- Available Credit: 2%
Derogatory credit entries remain on consumer credit reports for seven years. While a Chapter 13 bankruptcy remains on your credit report for seven years, a Chapter 7 bankruptcy appears for 10 years.
Consumers with derogatory entries usually face challenges in obtaining approval for new credit. Some lenders might still extend credit in these cases; yet, will impose higher interest rates or fees.
Credit scoring models generally consider the “big picture” and are difficult to predict. For example, a single derogatory entry often has a larger impact on your credit score if you have good or excellent credit.
Chase provided some general expectations regarding the impact of certain derogatory entries:
- Late payments may reduce your credit score by 100 or more points
- Charge-offs, whether paid off or not, remain for 7 years. Yet, an unpaid charge-off usually has a greater negative impact than those paid.
- Foreclosures and bankruptcies have devastating results–often lowering credit scores by 100+ points.
- Repossessions are often unpredictable and reduce scores from between 50 to 150 points.
How to Remove Derogatory Items From Your Credit Report
Derogatory entries containing information reported completely and accurately are not removable. Expect these negative entries to remain for seven years. Lenders rely on credit report data for making decisions; thus, ensuring the integrity of the information is important.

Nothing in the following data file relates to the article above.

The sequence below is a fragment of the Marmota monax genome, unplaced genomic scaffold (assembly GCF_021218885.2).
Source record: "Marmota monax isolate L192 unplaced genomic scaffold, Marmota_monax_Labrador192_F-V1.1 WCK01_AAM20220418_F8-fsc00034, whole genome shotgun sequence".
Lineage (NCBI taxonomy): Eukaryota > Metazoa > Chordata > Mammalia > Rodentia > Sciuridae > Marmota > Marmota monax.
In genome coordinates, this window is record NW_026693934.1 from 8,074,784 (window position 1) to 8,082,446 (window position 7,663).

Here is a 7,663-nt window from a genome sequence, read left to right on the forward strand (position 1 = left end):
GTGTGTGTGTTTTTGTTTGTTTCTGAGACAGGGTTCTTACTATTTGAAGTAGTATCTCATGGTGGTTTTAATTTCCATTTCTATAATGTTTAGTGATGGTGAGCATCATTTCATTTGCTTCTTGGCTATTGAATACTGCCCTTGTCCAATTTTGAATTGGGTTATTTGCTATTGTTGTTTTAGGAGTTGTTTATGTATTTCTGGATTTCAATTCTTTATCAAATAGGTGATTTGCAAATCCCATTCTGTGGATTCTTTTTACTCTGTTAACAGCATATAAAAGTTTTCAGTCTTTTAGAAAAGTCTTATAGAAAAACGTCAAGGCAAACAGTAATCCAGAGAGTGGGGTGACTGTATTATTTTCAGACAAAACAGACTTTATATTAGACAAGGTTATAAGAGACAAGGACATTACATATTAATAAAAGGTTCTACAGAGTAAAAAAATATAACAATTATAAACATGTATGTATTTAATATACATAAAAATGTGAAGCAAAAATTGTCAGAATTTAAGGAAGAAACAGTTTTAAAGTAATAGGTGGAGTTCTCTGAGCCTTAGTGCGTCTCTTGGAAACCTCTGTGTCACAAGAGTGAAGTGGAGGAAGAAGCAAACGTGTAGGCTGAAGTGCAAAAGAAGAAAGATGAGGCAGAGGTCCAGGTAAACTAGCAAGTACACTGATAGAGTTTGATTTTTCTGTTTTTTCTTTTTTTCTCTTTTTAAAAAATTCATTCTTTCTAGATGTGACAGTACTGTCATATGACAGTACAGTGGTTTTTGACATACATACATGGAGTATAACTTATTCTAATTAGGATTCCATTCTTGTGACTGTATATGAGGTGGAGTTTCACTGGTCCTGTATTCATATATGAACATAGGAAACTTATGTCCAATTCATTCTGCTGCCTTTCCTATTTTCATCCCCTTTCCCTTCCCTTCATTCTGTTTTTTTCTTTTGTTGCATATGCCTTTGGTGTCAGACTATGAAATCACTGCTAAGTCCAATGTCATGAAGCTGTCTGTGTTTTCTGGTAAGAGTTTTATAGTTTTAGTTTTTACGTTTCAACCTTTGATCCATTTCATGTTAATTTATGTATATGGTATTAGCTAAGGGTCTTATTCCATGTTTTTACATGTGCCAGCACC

Consumers should obtain a copy of their credit report each year and review the details. Be sure to read your credit report closely. Entries of any kind containing erroneous information are removable.
You may file a dispute about any potentially inaccurate entries online through all three credit bureau websites. Contacting a lender directly about a disputed entry is also possible.
Although positive outcomes are less likely, you may write a goodwill removal letter. Here, you compose a letter explaining the circumstances that led to the failure to pay. Perhaps you lost a job or endured a serious illness.